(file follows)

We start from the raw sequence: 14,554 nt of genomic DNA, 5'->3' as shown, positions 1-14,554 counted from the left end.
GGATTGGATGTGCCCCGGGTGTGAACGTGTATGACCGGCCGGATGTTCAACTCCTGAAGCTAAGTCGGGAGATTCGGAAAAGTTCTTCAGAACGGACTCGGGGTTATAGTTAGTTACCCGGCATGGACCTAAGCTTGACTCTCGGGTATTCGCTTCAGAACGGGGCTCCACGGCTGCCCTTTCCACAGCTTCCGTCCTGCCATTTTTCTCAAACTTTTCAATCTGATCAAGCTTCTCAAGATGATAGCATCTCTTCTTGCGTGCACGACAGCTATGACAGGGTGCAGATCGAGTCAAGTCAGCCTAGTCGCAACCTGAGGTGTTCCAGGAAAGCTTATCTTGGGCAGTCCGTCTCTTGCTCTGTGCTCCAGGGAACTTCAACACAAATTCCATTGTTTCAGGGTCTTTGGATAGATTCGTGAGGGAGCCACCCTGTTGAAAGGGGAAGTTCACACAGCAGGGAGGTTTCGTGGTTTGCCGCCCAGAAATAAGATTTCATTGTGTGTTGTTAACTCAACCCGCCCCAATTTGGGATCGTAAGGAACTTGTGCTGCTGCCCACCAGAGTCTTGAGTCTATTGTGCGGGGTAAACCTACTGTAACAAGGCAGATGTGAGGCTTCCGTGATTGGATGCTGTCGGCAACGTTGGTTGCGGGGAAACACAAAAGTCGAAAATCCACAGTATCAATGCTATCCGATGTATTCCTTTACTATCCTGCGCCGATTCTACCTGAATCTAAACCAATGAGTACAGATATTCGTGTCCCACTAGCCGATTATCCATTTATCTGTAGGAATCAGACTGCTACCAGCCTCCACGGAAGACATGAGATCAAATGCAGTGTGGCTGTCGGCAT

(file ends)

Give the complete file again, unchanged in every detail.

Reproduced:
We start from the raw sequence: 14,554 nt of genomic DNA, 5'->3' as shown, positions 1-14,554 counted from the left end.
GGATTGGATGTGCCCCGGGTGTGAACGTGTATGACCGGCCGGATGTTCAACTCCTGAAGCTAAGTCGGGAGATTCGGAAAAGTTCTTCAGAACGGACTCGGGGTTATAGTTAGTTACCCGGCATGGACCTAAGCTTGACTCTCGGGTATTCGCTTCAGAACGGGGCTCCACGGCTGCCCTTTCCACAGCTTCCGTCCTGCCATTTTTCTCAAACTTTTCAATCTGATCAAGCTTCTCAAGATGATAGCATCTCTTCTTGCGTGCACGACAGCTATGACAGGGTGCAGATCGAGTCAAGTCAGCCTAGTCGCAACCTGAGGTGTTCCAGGAAAGCTTATCTTGGGCAGTCCGTCTCTTGCTCTGTGCTCCAGGGAACTTCAACACAAATTCCATTGTTTCAGGGTCTTTGGATAGATTCGTGAGGGAGCCACCCTGTTGAAAGGGGAAGTTCACACAGCAGGGAGGTTTCGTGGTTTGCCGCCCAGAAATAAGATTTCATTGTGTGTTGTTAACTCAACCCGCCCCAATTTGGGATCGTAAGGAACTTGTGCTGCTGCCCACCAGAGTCTTGAGTCTATTGTGCGGGGTAAACCTACTGTAACAAGGCAGATGTGAGGCTTCCGTGATTGGATGCTGTCGGCAACGTTGGTTGCGGGGAAACACAAAAGTCGAAAATCCACAGTATCAATGCTATCCGATGTATTCCTTTACTATCCTGCGCCGATTCTACCTGAATCTAAACCAATGAGTACAGATATTCGTGTCCCACTAGCCGATTATCCATTTATCTGTAGGAATCAGACTGCTACCAGCCTCCACGGAAGACATGAGATCAAATGCAGTGTGGCTGTCGGCAT